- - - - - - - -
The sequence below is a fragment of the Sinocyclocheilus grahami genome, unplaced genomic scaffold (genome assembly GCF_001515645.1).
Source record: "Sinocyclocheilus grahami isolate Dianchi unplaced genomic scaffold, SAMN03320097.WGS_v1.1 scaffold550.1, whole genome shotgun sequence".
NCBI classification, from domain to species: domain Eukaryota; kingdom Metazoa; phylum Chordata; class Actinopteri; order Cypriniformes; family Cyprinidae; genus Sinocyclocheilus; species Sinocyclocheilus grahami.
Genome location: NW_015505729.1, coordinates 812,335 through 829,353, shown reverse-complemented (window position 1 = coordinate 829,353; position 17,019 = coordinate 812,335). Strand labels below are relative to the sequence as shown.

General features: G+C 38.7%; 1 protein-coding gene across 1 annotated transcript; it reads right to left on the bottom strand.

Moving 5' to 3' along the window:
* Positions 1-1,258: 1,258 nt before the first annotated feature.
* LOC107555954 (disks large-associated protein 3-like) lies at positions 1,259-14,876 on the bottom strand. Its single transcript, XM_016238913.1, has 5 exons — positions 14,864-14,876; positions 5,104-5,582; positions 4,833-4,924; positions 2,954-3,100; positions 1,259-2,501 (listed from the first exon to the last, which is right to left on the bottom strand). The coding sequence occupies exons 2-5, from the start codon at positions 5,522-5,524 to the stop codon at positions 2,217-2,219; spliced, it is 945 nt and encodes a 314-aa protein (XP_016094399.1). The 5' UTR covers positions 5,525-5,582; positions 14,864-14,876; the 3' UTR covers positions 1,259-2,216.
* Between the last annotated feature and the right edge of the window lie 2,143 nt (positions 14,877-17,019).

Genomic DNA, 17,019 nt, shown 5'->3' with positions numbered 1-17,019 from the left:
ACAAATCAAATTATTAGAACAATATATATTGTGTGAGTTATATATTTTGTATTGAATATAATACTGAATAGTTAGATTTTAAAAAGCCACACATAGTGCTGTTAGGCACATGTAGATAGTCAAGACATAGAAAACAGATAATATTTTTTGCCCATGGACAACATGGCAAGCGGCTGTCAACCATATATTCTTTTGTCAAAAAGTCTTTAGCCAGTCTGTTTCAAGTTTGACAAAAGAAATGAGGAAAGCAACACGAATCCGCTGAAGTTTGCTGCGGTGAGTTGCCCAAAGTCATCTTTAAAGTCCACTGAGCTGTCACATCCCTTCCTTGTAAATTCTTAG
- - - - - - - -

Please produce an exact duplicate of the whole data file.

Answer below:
The sequence below is a fragment of the Sinocyclocheilus grahami genome, unplaced genomic scaffold (genome assembly GCF_001515645.1).
Source record: "Sinocyclocheilus grahami isolate Dianchi unplaced genomic scaffold, SAMN03320097.WGS_v1.1 scaffold550.1, whole genome shotgun sequence".
NCBI classification, from domain to species: domain Eukaryota; kingdom Metazoa; phylum Chordata; class Actinopteri; order Cypriniformes; family Cyprinidae; genus Sinocyclocheilus; species Sinocyclocheilus grahami.
Genome location: NW_015505729.1, coordinates 812,335 through 829,353, shown reverse-complemented (window position 1 = coordinate 829,353; position 17,019 = coordinate 812,335). Strand labels below are relative to the sequence as shown.

General features: G+C 38.7%; 1 protein-coding gene across 1 annotated transcript; it reads right to left on the bottom strand.

Moving 5' to 3' along the window:
* Positions 1-1,258: 1,258 nt before the first annotated feature.
* LOC107555954 (disks large-associated protein 3-like) lies at positions 1,259-14,876 on the bottom strand. Its single transcript, XM_016238913.1, has 5 exons — positions 14,864-14,876; positions 5,104-5,582; positions 4,833-4,924; positions 2,954-3,100; positions 1,259-2,501 (listed from the first exon to the last, which is right to left on the bottom strand). The coding sequence occupies exons 2-5, from the start codon at positions 5,522-5,524 to the stop codon at positions 2,217-2,219; spliced, it is 945 nt and encodes a 314-aa protein (XP_016094399.1). The 5' UTR covers positions 5,525-5,582; positions 14,864-14,876; the 3' UTR covers positions 1,259-2,216.
* Between the last annotated feature and the right edge of the window lie 2,143 nt (positions 14,877-17,019).

Genomic DNA, 17,019 nt, shown 5'->3' with positions numbered 1-17,019 from the left:
ACAAATCAAATTATTAGAACAATATATATTGTGTGAGTTATATATTTTGTATTGAATATAATACTGAATAGTTAGATTTTAAAAAGCCACACATAGTGCTGTTAGGCACATGTAGATAGTCAAGACATAGAAAACAGATAATATTTTTTGCCCATGGACAACATGGCAAGCGGCTGTCAACCATATATTCTTTTGTCAAAAAGTCTTTAGCCAGTCTGTTTCAAGTTTGACAAAAGAAATGAGGAAAGCAACACGAATCCGCTGAAGTTTGCTGCGGTGAGTTGCCCAAAGTCATCTTTAAAGTCCACTGAGCTGTCACATCCCTTCCTTGTAAATTCTTAG